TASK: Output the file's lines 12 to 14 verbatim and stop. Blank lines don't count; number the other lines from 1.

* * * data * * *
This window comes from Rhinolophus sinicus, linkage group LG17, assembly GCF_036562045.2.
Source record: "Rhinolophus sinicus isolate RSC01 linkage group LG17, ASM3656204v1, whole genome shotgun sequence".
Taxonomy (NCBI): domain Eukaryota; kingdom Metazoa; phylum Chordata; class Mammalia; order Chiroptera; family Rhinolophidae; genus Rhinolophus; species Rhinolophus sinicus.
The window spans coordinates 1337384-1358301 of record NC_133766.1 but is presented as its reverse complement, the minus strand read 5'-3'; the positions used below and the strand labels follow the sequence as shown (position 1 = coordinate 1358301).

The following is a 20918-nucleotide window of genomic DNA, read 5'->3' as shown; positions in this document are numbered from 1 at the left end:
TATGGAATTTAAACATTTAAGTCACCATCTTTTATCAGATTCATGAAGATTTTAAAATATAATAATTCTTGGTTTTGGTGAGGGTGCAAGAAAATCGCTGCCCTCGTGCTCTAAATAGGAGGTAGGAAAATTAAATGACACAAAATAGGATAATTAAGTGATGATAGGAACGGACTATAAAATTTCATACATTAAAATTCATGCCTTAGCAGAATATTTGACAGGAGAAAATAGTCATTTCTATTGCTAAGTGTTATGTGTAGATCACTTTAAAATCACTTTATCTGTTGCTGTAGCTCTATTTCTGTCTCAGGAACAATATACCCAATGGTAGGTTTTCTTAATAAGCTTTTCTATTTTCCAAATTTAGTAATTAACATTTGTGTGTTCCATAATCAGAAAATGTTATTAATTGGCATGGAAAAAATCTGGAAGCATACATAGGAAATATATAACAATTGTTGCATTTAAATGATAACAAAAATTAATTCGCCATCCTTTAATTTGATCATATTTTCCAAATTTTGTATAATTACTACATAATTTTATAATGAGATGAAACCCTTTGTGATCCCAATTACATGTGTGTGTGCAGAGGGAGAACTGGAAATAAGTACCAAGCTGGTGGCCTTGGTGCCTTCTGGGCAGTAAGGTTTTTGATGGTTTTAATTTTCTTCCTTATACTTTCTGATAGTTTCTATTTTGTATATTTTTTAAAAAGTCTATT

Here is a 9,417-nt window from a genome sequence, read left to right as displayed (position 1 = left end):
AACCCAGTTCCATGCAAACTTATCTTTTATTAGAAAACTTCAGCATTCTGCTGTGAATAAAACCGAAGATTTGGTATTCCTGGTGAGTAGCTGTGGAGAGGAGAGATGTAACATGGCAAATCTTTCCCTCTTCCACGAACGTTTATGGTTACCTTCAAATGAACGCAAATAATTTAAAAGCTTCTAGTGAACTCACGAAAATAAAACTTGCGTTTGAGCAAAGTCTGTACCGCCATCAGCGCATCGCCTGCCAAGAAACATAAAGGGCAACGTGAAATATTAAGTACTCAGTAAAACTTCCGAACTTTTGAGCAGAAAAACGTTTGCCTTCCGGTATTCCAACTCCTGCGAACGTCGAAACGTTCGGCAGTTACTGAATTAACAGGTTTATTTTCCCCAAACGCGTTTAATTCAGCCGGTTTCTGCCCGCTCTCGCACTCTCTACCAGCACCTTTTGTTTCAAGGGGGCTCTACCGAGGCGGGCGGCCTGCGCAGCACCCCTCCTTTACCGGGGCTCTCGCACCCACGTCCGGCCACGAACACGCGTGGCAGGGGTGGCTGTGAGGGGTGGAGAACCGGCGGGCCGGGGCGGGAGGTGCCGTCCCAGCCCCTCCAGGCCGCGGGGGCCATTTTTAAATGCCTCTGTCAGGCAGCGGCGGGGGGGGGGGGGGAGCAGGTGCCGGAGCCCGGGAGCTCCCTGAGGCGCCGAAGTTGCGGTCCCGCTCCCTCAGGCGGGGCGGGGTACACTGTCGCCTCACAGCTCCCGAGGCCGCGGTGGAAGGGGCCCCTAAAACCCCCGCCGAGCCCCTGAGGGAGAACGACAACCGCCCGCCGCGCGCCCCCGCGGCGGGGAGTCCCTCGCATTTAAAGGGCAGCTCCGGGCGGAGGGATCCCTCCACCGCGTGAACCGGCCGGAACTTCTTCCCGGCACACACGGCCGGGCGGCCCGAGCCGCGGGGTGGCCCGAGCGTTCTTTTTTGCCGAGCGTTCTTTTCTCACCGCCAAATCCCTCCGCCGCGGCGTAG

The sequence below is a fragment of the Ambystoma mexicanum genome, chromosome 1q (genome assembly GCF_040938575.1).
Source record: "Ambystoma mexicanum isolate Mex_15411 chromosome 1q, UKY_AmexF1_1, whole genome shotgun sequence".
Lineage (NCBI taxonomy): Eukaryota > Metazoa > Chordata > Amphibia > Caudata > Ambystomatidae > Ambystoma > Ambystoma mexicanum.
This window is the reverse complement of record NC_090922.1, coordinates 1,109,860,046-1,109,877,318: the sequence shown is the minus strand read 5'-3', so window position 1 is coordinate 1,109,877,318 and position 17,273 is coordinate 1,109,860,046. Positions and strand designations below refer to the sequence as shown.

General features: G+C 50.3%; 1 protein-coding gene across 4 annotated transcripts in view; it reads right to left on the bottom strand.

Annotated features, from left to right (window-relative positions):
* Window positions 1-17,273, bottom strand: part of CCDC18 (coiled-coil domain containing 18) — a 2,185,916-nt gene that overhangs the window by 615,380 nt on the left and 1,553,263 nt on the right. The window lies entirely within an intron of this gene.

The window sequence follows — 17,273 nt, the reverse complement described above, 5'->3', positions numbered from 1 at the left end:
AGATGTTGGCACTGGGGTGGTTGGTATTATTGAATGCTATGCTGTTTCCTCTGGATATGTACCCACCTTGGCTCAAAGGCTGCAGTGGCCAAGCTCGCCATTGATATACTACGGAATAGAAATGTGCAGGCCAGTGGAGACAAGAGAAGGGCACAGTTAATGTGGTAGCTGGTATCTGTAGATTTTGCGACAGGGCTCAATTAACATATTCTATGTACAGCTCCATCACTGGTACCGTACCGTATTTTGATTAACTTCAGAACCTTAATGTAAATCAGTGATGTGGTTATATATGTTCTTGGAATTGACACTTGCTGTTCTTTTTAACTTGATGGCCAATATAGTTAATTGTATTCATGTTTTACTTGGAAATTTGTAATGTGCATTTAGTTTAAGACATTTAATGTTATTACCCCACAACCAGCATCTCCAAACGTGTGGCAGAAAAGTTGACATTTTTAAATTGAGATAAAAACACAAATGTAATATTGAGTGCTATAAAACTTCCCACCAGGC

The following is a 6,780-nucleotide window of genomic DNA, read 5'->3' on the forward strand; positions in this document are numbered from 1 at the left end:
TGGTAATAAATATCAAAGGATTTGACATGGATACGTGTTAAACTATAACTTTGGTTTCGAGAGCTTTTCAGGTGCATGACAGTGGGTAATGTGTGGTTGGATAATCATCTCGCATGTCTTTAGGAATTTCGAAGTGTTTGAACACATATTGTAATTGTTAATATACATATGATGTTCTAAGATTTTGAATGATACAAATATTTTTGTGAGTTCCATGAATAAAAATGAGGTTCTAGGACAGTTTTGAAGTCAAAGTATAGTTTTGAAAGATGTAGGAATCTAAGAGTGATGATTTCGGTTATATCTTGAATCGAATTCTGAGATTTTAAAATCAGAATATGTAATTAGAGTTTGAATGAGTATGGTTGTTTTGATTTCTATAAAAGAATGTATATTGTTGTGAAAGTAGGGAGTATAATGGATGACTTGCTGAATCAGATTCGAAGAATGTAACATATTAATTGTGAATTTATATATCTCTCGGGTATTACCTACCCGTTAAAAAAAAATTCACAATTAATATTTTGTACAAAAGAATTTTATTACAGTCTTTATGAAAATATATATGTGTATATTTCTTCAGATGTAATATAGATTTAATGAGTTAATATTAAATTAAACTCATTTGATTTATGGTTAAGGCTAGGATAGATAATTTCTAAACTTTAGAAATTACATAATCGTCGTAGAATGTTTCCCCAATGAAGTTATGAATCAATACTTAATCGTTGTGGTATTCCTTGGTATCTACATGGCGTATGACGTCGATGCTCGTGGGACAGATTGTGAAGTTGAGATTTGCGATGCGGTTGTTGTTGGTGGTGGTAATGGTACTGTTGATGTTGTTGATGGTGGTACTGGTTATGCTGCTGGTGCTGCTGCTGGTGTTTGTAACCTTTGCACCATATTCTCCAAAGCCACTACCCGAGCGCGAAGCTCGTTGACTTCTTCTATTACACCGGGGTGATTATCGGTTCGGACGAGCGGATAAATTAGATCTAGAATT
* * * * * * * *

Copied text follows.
This window is the reverse complement of record NC_090922.1, coordinates 1,109,860,046-1,109,877,318: the sequence shown is the minus strand read 5'-3', so window position 1 is coordinate 1,109,877,318 and position 17,273 is coordinate 1,109,860,046. Positions and strand designations below refer to the sequence as shown.

General features: G+C 50.3%; 1 protein-coding gene across 4 annotated transcripts in view; it reads right to left on the bottom strand.

Annotated features, from left to right (window-relative positions):